Biology - Other

How Humans and other Animals Experience Sex and Love



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Birds and bees do it.

Sex was created by nature to perpetuate genes.  That said, there is so much diversity, abundance and expression of sexuality among organisms, it may be understood that sexuality, and even love, is a foundation for life on the planet.

Here are some things observed in human and other animal sexual  culture; protection, nurturing, defense, feeding, sharing, body a verbal language bonding, competing and posturing, just to name the basics.  Non human animals have culture too.  They sing, dance, display, decorate and are seen to behave in amazing, sometimes irrational, ways.  On a cellular level, the brain stem, adrenal glands and many neurotransmitters all activate when it comes to sex and love. This is measurable, and well founded sciences of biology, neuroscience and psychology.

In human culture, music, dance, art and writing abound with the imagery of sex.  Humans are not the only animal that loves, bonds and mates.   Many animals, especially mammals, display many kinds of love.  There is protective love, feeding and nurturing love, social sharing love and of course, sexual love.  Although animals are not always as obsessed with sex in the abstract as humans are, they are very involved with it in the course of cooperating, mating, competing and copulation.

Many animals display pair bonding for life. They tolerate homosexuality.  They create attractive nests and homes for mates. They preen and strut, and dance. They have so many beautiful patterns, pelts and designs, that human culture copies them.  They have rituals, dances, calls and super sexy displays and physical attributes.  Somehow, they do all of this without Internet porn sites.  Other animals more often share sexuality in the real world, and without shame.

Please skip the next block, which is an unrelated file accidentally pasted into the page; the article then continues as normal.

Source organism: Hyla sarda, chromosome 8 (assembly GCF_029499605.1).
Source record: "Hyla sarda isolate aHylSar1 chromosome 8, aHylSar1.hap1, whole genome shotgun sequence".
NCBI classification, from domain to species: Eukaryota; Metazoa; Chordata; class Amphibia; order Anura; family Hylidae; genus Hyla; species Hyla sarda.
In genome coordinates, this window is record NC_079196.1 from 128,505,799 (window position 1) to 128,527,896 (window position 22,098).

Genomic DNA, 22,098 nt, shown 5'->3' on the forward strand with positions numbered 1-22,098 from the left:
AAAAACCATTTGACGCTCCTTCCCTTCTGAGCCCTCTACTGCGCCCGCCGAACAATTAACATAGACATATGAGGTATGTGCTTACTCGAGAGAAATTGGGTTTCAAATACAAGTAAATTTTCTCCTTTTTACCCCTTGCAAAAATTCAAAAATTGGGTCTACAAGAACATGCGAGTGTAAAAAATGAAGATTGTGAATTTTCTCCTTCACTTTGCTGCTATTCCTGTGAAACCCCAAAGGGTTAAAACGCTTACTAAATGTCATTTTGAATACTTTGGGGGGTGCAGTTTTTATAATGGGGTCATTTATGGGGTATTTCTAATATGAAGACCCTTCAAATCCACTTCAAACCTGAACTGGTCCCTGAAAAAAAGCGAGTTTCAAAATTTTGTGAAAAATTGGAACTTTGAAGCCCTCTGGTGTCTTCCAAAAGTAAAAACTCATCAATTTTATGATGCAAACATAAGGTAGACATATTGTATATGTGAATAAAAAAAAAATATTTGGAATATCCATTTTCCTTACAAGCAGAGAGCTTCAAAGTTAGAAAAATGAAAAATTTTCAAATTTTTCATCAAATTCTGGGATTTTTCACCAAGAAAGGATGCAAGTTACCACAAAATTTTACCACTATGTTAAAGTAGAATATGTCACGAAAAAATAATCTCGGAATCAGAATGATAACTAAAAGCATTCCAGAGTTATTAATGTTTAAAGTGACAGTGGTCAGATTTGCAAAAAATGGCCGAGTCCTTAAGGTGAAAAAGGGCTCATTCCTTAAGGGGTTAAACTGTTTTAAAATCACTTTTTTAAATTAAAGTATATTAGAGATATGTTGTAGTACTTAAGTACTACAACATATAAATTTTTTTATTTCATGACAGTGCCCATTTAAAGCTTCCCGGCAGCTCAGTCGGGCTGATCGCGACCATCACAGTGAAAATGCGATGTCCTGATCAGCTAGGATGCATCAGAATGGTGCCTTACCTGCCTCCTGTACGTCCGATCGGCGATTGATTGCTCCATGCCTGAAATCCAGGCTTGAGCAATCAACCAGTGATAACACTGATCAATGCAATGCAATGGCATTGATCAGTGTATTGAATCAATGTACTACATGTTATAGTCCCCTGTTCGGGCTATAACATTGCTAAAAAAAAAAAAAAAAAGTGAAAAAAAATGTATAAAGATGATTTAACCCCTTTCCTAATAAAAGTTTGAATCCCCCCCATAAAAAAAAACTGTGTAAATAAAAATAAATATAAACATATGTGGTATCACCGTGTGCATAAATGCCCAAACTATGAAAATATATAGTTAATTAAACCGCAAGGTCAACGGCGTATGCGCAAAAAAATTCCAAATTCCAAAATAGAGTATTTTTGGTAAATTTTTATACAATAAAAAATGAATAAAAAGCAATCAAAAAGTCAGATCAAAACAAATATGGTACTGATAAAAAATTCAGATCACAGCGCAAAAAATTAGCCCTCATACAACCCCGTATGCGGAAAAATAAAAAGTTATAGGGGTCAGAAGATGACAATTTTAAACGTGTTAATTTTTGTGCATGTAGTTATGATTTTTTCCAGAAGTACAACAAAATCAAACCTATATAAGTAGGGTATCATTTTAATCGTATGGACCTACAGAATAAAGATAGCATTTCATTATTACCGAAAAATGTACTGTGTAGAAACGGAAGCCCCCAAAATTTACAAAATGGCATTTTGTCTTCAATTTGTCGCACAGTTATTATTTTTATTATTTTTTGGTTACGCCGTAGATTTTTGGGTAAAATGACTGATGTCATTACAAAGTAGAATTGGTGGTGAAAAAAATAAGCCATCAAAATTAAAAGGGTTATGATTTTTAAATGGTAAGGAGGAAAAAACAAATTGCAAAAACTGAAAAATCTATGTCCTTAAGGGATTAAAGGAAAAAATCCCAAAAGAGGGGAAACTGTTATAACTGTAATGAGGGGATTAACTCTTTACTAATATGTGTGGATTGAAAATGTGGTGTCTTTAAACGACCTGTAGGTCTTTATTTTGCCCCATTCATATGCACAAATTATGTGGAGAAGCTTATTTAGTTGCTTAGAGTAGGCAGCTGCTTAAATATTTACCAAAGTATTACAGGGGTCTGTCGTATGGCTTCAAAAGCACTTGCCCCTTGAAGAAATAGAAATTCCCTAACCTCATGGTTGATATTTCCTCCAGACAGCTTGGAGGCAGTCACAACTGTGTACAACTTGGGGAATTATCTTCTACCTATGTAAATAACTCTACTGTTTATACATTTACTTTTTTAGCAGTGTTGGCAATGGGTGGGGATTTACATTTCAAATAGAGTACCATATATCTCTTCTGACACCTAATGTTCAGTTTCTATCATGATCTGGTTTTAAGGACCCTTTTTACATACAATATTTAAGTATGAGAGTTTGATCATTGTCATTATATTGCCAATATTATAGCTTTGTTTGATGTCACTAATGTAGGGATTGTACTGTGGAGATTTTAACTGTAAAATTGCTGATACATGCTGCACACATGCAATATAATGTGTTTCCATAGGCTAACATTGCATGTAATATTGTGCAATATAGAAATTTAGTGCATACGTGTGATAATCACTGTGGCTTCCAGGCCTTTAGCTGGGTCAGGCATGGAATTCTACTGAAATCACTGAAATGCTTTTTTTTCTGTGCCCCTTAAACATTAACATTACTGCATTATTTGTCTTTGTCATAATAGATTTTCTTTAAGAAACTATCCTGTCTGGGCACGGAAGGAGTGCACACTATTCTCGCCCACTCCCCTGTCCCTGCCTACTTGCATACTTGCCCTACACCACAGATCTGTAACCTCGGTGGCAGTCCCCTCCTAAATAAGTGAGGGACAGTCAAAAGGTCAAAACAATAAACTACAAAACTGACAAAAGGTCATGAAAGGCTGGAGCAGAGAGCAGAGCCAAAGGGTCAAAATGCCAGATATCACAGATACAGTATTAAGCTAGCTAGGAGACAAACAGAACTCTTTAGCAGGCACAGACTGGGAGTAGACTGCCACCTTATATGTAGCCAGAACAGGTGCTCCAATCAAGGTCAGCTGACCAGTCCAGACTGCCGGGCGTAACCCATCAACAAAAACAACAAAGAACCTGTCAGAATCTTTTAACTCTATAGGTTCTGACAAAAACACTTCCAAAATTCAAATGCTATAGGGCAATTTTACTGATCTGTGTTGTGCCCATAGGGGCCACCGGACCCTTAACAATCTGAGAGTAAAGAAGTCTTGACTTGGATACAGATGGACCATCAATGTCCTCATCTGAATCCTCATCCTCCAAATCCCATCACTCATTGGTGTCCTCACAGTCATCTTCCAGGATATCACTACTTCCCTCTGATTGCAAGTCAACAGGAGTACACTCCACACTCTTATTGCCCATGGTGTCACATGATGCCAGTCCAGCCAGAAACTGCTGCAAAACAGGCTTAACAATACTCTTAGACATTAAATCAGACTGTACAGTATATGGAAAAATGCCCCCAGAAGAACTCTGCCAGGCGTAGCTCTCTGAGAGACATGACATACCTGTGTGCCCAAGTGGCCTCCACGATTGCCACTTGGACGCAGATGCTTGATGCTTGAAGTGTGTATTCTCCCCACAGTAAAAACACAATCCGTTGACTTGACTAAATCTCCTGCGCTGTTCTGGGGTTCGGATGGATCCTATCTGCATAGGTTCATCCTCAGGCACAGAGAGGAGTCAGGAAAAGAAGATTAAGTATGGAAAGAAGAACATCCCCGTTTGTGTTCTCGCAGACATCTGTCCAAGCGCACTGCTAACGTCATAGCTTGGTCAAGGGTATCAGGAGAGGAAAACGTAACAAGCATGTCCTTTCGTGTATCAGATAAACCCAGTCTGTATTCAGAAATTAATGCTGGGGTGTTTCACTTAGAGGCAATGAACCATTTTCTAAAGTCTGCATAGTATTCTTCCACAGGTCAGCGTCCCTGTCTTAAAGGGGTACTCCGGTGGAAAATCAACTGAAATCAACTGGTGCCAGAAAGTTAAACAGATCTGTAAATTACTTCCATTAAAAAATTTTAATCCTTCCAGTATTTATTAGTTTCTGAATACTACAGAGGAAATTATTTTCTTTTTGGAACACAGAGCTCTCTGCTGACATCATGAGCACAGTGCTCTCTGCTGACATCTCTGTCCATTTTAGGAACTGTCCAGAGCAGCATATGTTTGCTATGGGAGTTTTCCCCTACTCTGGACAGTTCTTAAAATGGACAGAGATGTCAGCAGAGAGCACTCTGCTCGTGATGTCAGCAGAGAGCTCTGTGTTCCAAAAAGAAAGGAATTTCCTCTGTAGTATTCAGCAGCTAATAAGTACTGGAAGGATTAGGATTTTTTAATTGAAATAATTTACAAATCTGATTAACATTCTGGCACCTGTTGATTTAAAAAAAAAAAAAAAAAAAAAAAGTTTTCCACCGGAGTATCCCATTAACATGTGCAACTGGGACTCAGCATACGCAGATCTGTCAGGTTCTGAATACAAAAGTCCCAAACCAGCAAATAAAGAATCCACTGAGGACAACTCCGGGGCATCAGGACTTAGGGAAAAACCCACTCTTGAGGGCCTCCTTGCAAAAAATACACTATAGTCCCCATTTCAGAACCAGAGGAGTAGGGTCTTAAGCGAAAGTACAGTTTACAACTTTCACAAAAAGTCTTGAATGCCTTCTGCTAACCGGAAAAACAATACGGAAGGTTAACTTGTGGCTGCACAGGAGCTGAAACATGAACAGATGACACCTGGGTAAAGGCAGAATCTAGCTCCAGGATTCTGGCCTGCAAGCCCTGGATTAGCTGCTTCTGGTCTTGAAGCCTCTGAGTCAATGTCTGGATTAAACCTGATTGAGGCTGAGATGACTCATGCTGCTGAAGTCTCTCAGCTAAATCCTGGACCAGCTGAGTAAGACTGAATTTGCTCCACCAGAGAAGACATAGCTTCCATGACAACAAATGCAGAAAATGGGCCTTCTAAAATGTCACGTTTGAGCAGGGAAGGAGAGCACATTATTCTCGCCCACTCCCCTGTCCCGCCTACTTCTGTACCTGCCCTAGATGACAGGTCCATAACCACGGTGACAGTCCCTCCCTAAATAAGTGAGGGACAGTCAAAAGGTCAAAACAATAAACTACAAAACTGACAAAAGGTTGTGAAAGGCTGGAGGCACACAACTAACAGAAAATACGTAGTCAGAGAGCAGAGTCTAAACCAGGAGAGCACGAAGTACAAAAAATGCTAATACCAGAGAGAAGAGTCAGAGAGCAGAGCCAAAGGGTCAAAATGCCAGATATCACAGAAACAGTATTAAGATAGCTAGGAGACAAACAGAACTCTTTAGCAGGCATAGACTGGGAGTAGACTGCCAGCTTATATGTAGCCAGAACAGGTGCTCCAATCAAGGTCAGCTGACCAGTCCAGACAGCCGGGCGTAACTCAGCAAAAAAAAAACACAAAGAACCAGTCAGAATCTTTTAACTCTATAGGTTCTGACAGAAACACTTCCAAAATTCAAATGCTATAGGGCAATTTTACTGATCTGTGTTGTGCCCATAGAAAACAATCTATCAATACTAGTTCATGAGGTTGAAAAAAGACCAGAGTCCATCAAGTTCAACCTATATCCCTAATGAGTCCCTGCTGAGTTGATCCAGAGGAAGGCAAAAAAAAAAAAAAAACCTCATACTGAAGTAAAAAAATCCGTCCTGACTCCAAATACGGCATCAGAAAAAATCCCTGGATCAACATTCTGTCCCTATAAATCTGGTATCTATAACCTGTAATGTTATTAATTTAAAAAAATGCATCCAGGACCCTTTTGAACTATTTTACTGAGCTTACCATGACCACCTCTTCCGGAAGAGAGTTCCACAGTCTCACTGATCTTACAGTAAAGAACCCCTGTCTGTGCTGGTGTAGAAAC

When one thinks of love, it is often associated with language in human understanding.  Yet, love on a much more basic level, that concern for others is vital to survival, is solidly based in bio-chemistry and the very real electrochemical response all organisms have. When stimulated by love, extreme survival behaviors are triggered. An increase in adrenalin,  cortisol, heart rate, breathing and more is common. This is best exhibited when an animal automatically senses a need to defend her young. But, such intense arousal of bio-chemistry is also frequently set off by sexual cues as well.

All organisms interact and form symbiotic relationships.  This is perhaps the best way to think of love.  It is a very real survival mechanism evolved for organisms to cooperate, exchange genes and resources.  Love, in fact, creates all resources, because laws of attraction are written into photosynthesis, transpiration, and much more. One can honestly say that the flowers love and need sunlight and rain, forest animals love the plants thus created, the hydrology system depends too, on these plants and animals, and all such connections.

It is not an exaggeration to say the Universe is bursting with love, and sexuality is a wonderful expression of this.  How can human beings use this knowledge to better comprehend themselves, nature and co-existence?  By fully understanding that earth is a series of dynamic attracting systems, people can cease the destructive belief systems based on separation, and alienation from nature. Racism, sexism, and homophobia, for example, can be traced to sexual competition that is better off understood, and channeled, into cooperation.

In human evolution, sociology changes sexuality in cultures over time.  This happens as people learn to tolerate, respect and revere the other as having valid rights to life and liberty.  In the animal and plant world, this was never much of an issue.  Animals are more true to their nature, and thus to their sexuality.  They are in this aspect, a great inspiration and hope for the human world.

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ARTICLE SOURCES AND CITATIONS
  • InfoBoxCallToAction ActionArrowhttp://www.ncbi.nlm.nih.gov › ... › v.361(1476); Dec 29, 2006
  • InfoBoxCallToAction ActionArrowhttp://www.ncbi.nlm.nih.gov/pubmed/14694350